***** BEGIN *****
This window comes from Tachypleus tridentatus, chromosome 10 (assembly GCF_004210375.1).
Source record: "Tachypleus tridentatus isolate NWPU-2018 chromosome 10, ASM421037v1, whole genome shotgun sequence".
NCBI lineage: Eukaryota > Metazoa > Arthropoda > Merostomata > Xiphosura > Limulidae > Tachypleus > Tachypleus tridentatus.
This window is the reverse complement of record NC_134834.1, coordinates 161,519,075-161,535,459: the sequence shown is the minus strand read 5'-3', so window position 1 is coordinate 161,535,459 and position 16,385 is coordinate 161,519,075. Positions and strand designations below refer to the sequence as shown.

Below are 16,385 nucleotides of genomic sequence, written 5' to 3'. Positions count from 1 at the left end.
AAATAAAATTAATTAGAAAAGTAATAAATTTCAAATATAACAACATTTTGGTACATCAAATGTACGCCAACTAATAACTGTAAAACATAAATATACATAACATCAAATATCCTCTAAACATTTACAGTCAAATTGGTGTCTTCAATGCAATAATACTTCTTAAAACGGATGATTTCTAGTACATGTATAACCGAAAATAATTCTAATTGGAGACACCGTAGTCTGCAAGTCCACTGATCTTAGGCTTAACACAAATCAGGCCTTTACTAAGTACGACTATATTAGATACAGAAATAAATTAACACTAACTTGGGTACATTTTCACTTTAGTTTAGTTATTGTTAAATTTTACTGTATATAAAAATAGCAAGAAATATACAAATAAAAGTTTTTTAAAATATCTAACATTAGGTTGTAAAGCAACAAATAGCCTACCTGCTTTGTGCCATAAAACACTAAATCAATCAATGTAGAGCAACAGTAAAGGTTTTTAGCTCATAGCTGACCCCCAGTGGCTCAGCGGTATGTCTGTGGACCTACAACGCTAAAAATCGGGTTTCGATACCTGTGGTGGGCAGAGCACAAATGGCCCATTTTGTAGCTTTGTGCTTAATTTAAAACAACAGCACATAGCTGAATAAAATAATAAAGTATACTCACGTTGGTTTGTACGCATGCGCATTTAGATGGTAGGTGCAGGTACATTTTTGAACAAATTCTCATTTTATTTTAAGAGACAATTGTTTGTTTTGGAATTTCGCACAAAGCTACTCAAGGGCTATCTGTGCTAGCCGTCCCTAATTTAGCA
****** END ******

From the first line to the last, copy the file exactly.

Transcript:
This window comes from Tachypleus tridentatus, chromosome 10 (assembly GCF_004210375.1).
Source record: "Tachypleus tridentatus isolate NWPU-2018 chromosome 10, ASM421037v1, whole genome shotgun sequence".
NCBI lineage: Eukaryota > Metazoa > Arthropoda > Merostomata > Xiphosura > Limulidae > Tachypleus > Tachypleus tridentatus.
This window is the reverse complement of record NC_134834.1, coordinates 161,519,075-161,535,459: the sequence shown is the minus strand read 5'-3', so window position 1 is coordinate 161,535,459 and position 16,385 is coordinate 161,519,075. Positions and strand designations below refer to the sequence as shown.

Below are 16,385 nucleotides of genomic sequence, written 5' to 3'. Positions count from 1 at the left end.
AAATAAAATTAATTAGAAAAGTAATAAATTTCAAATATAACAACATTTTGGTACATCAAATGTACGCCAACTAATAACTGTAAAACATAAATATACATAACATCAAATATCCTCTAAACATTTACAGTCAAATTGGTGTCTTCAATGCAATAATACTTCTTAAAACGGATGATTTCTAGTACATGTATAACCGAAAATAATTCTAATTGGAGACACCGTAGTCTGCAAGTCCACTGATCTTAGGCTTAACACAAATCAGGCCTTTACTAAGTACGACTATATTAGATACAGAAATAAATTAACACTAACTTGGGTACATTTTCACTTTAGTTTAGTTATTGTTAAATTTTACTGTATATAAAAATAGCAAGAAATATACAAATAAAAGTTTTTTAAAATATCTAACATTAGGTTGTAAAGCAACAAATAGCCTACCTGCTTTGTGCCATAAAACACTAAATCAATCAATGTAGAGCAACAGTAAAGGTTTTTAGCTCATAGCTGACCCCCAGTGGCTCAGCGGTATGTCTGTGGACCTACAACGCTAAAAATCGGGTTTCGATACCTGTGGTGGGCAGAGCACAAATGGCCCATTTTGTAGCTTTGTGCTTAATTTAAAACAACAGCACATAGCTGAATAAAATAATAAAGTATACTCACGTTGGTTTGTACGCATGCGCATTTAGATGGTAGGTGCAGGTACATTTTTGAACAAATTCTCATTTTATTTTAAGAGACAATTGTTTGTTTTGGAATTTCGCACAAAGCTACTCAAGGGCTATCTGTGCTAGCCGTCCCTAATTTAGCA